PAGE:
Sunderland prototype 37mm COW fitting

From the Singapore and Southampton through to the Short Empire

Re: Sunderland prototype 37mm COW fitting

Postby schneiderman » Sat Dec 15, 2012 7:44 pm

Thanks!
After I posted the original question I found a Short patent for mounting twin COW guns amidships so that they could fire vertically, that makes a bit of sense although timing firing would have been tricky.
schneiderman
 
Posts: 226
Joined: Sat Jul 24, 2010 8:34 pm
Location: UK, down south

Re: Sunderland prototype 37mm COW fitting

Postby Pondskater » Sat Dec 15, 2012 8:18 pm

Ah, interesting.

I haven't seen the patent and don't remember seeing the detail that they were vertically mounted in the notes I saw but give me a week or two to get to my files and I'll let you know what I found.
User avatar
Pondskater
 
Posts: 217
Joined: Sun Mar 29, 2009 1:28 am
Location: UK - Deep south west

Re: Sunderland prototype 37mm COW fitting

Postby Pondskater » Mon Dec 24, 2012 10:08 pm

These any use? They are about the initial discussion for the COW gun. Clearly they were looking back to a need to harass surface shipping, mostly light weight stuff rather than using it as a weapon against submarines. it appears to have been dropped while still at this discussion stage before any detail design work was done.

Image

Image

Image

And then these three as well.

Image

Image

Image

Later on (1941 onwards) there were some trials carried out at MAEE in Helensburgh for various cannon on the Sunderland. They trialled 20mm free mounted and in a fixed mounting in the nose and a 40mm in the beam position. But none of them were deemed successful so the scheme was dropped. The beam was a particular worry because the float was in the way!

All interesting stuff which would make a good chapter in a book on the Sunderland - if I can get time to write it.

AllanK
User avatar
Pondskater
 
Posts: 217
Joined: Sun Mar 29, 2009 1:28 am
Location: UK - Deep south west

Re: Sunderland prototype 37mm COW fitting

Postby dogsbody » Mon Dec 24, 2012 10:53 pm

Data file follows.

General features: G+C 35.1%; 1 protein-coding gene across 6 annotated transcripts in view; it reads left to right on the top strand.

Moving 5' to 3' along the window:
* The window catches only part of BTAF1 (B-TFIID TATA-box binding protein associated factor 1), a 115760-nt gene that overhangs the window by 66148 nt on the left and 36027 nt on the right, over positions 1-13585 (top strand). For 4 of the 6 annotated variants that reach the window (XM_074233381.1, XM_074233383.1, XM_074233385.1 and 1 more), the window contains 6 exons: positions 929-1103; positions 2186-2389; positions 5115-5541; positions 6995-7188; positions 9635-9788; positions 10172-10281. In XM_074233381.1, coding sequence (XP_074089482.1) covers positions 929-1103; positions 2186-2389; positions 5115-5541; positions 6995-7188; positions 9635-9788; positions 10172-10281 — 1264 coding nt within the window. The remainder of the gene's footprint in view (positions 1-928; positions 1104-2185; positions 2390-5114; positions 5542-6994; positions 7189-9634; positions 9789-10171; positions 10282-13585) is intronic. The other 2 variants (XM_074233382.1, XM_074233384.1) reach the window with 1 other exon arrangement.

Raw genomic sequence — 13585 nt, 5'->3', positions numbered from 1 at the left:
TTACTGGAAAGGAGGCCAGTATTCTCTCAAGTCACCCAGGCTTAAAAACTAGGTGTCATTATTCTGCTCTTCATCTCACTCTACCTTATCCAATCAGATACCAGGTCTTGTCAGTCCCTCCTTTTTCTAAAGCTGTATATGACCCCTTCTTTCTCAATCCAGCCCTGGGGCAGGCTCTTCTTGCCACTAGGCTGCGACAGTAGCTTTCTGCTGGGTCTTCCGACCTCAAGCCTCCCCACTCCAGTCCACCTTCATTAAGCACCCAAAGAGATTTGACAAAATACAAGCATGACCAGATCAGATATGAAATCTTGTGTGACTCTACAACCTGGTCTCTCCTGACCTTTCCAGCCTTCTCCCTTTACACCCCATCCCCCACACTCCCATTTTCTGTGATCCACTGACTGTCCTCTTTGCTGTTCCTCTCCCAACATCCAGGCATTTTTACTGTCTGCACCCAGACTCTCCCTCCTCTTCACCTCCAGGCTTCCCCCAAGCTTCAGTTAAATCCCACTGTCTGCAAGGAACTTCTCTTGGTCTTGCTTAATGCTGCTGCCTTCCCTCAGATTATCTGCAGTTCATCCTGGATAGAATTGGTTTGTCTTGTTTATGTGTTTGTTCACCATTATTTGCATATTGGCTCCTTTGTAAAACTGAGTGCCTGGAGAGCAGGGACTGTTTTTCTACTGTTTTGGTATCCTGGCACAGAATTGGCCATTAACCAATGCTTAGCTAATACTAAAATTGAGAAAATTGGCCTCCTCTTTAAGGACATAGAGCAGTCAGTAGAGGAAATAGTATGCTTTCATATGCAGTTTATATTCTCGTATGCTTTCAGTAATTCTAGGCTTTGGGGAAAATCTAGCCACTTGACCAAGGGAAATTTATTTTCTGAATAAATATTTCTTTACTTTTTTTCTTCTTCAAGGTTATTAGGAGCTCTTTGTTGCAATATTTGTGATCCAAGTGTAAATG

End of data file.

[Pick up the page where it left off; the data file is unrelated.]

Can you imagine a Sunderland, with a 40mm Bofors or Vickers, mounted in a beam position, attacking a U-boat in the same way a AC-130 Spooky would attack targets in Vietnam! Awesome!


Chris
"What young man could possibly be bored
with a uniform to wear,
a fast aeroplane to fly,
and something to shoot at?"
User avatar
dogsbody
 
Posts: 547
Joined: Sun Mar 29, 2009 3:58 pm
Location: Northern Alberta, Canada

Re: Sunderland prototype 37mm COW fitting

Postby schneiderman » Thu Dec 27, 2012 6:57 pm

Allan,

Many thanks, that is all most useful. Here are the figs. taken from the Short patent for midship vertical cannon installation

Cheers

Ralph
Attachments
GB464691A8.jpg
GB464691A8.jpg (190.71 KiB) Viewed 9484 times
GB464691A7.jpg
GB464691A7.jpg (146.06 KiB) Viewed 9484 times
schneiderman
 
Posts: 226
Joined: Sat Jul 24, 2010 8:34 pm
Location: UK, down south

Re: Sunderland prototype 37mm COW fitting

Postby seawings » Thu Dec 27, 2012 7:12 pm

It might pay to re-size the image as it's far too large in physical size to up-load and display.

If you have trouble with that, by all means email it to me and I'll do it for you and up-load from here at the World Headquarters of SEAWINGS.

Just a thought..........
Best Regards,

Bryan Ribbans
Owner of:

The Flying Boat Forum
SEAWINGS - The Website

"I put the sweat of my life into this project, and if it's a failure, I'll leave the country and never come back".